7. I am reading your post’s and tears are running down my face. I have done rescue and adoption for years but a geriatric pet captures my heart and soul.
    My sweet bichon Ari(cept) was rescued from certain death in an Arkansas shelter. He was dirty, matted, depressed and confused. The vet would never assign an age to him other then ‘old.’
    Ari, never found an adopter but it’s likely I would never have let him go anyway. Despite his horrendous urinary infections, painful glaucoma, and arthritis he was a champ. Ari, loved life and both my canine family and I loved him unconditionally.
    Ari, lived with me for three years before passing away in my arms. He became ill when I was at work but waited for me to hold him one last time before passing on. Ari, taught me so much, Ari, was love.

  8. I work with a rescue in WNY. A couple weeks ago, we had an email from a social worker who had a 93 year old gentleman as a client and was being placed in a home, as he was no longer able to live on his own. The gentleman had a 16 year old Peke/Spaniel mix who is deaf and blind. We all knew her prospects were grim. The social worker had already spent weeks trying to find a place for her. No one wanted a 16 yeard old, deaf, blind dog. I said I would take her. I visited her on a Friday. She was adorable and far more spry than I could have imagined. I said I would come back for her the next morning and bring her home and with any luck, all would go well merging her in with my juvenile delinquents. On the way to pick her up Saturday morning, my cell was blowing up with email notifications. I pulled over when one caught my eye. It was a friend responding to a Facebook post about my soon to be new addition. Her response was “How do I take care of a blind dog? Call me.” A phenomenal ending for Ginger, the Peke/Spaniel mix, 16 years old, deaf and blind. Turns out she had 2 homes who wanted her! She’ll likely live another 16 years and star in yogurt commercials. Bless her little heart!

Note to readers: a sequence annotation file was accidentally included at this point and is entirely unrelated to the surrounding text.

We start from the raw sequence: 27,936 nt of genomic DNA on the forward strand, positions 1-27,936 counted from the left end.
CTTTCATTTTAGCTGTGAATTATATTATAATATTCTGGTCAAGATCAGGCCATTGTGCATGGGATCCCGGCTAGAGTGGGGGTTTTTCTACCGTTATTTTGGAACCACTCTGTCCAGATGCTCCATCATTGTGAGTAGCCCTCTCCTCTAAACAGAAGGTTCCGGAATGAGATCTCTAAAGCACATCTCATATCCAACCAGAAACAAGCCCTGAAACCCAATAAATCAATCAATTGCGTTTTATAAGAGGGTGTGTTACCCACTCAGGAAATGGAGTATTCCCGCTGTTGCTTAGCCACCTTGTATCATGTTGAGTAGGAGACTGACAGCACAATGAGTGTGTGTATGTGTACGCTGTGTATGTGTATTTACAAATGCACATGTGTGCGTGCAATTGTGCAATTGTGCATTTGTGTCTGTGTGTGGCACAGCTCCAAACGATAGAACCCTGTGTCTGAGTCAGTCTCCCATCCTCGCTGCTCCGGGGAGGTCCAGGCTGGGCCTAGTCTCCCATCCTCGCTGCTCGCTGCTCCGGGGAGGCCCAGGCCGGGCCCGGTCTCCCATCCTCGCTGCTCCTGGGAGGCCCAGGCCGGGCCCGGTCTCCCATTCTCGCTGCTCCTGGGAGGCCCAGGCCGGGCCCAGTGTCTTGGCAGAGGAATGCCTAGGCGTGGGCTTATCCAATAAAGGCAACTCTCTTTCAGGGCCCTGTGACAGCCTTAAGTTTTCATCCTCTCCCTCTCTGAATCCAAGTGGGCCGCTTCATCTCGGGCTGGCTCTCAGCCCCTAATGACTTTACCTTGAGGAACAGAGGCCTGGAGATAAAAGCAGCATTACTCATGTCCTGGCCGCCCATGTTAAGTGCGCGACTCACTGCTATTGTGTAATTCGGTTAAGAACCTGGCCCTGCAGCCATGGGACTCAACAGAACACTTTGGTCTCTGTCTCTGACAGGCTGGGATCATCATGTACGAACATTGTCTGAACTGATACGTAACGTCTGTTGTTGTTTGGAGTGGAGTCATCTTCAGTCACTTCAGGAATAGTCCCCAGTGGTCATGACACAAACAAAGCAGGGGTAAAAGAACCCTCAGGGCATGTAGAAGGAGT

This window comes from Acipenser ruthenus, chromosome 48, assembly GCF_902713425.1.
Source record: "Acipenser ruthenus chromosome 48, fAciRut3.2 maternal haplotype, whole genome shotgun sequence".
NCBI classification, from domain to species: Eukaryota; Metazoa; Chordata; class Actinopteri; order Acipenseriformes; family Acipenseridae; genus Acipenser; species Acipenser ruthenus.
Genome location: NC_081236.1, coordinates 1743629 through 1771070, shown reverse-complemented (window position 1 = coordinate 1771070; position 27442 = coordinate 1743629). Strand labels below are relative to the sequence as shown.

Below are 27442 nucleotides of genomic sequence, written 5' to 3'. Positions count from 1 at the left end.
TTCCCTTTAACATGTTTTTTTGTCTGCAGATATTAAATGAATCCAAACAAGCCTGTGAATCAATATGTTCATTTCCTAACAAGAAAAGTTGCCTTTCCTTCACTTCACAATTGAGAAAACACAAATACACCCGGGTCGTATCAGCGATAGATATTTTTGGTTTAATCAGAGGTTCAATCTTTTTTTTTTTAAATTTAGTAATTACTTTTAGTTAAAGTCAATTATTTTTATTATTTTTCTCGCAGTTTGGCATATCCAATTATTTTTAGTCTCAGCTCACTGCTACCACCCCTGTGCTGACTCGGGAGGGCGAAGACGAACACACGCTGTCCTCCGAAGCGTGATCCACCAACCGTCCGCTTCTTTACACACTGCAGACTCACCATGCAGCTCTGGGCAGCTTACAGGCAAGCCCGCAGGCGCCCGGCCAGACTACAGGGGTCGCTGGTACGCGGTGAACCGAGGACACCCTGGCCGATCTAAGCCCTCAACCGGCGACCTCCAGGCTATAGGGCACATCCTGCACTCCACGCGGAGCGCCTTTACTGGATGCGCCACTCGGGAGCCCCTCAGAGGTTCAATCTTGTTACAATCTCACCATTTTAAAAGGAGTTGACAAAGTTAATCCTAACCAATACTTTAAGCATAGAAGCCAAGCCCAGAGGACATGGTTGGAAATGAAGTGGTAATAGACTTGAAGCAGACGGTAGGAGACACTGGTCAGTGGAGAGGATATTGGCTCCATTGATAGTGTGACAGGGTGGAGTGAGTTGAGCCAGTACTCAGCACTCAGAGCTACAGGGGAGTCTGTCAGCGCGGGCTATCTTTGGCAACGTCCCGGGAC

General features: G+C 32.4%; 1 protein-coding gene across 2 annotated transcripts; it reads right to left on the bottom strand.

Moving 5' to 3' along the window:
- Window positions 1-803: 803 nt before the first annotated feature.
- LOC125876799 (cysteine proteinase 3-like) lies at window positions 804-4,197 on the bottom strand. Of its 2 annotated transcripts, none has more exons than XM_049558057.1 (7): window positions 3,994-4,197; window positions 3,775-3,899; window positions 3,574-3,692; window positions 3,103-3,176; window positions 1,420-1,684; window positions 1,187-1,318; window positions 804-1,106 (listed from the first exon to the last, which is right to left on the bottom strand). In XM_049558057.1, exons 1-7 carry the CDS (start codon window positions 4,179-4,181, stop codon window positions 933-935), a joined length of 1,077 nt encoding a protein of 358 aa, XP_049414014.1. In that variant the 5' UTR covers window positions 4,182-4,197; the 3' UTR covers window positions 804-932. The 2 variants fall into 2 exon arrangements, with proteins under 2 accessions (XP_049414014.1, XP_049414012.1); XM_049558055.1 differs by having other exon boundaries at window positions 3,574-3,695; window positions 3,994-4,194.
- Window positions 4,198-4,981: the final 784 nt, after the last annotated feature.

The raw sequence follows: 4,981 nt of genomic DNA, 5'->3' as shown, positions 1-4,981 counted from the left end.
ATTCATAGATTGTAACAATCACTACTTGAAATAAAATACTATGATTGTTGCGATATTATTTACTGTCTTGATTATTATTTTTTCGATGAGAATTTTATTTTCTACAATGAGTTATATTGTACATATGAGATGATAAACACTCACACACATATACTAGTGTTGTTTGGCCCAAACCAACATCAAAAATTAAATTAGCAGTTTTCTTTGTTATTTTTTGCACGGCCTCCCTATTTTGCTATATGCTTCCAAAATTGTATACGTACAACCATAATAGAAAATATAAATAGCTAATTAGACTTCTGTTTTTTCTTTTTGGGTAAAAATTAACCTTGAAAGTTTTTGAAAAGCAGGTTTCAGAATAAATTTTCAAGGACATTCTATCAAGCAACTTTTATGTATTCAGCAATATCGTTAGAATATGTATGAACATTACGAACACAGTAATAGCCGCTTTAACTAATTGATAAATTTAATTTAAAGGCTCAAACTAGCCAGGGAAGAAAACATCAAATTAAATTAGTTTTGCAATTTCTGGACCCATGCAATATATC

9. I loved this article! I adopted a 70lb, 9 year old, American Staffordshire Terrier. She was originally in a puppy mill, but was abandoned on the streets in DC after she became too old to have puppies. I got her from the Washington Humane Society, which is one amazing rescue organization. She is the one of the best decisions I have ever made and the best doggy friend I could ever ask for.

    Within the first 3 months of adopting her, I had to have her eye removed due to glaucoma (like Harv), she had a tumor removed from her side, and she had to be put on supplements for onsetting arthritis. Despite the pain from all of her medical issues, this dog is the most loving, sweetest, people- loving animal I’ve ever met. Yes, she may only have a few years left, but I’m determined to make them the best years of her life.

    When I tell people about my old girl, they always say I’m crazy for adopting such an old dog with so many expenses, but once they meet her, they fall in love and the comments change from “why would you adopt her?” to “how could anyone say no to this saggy old lady?”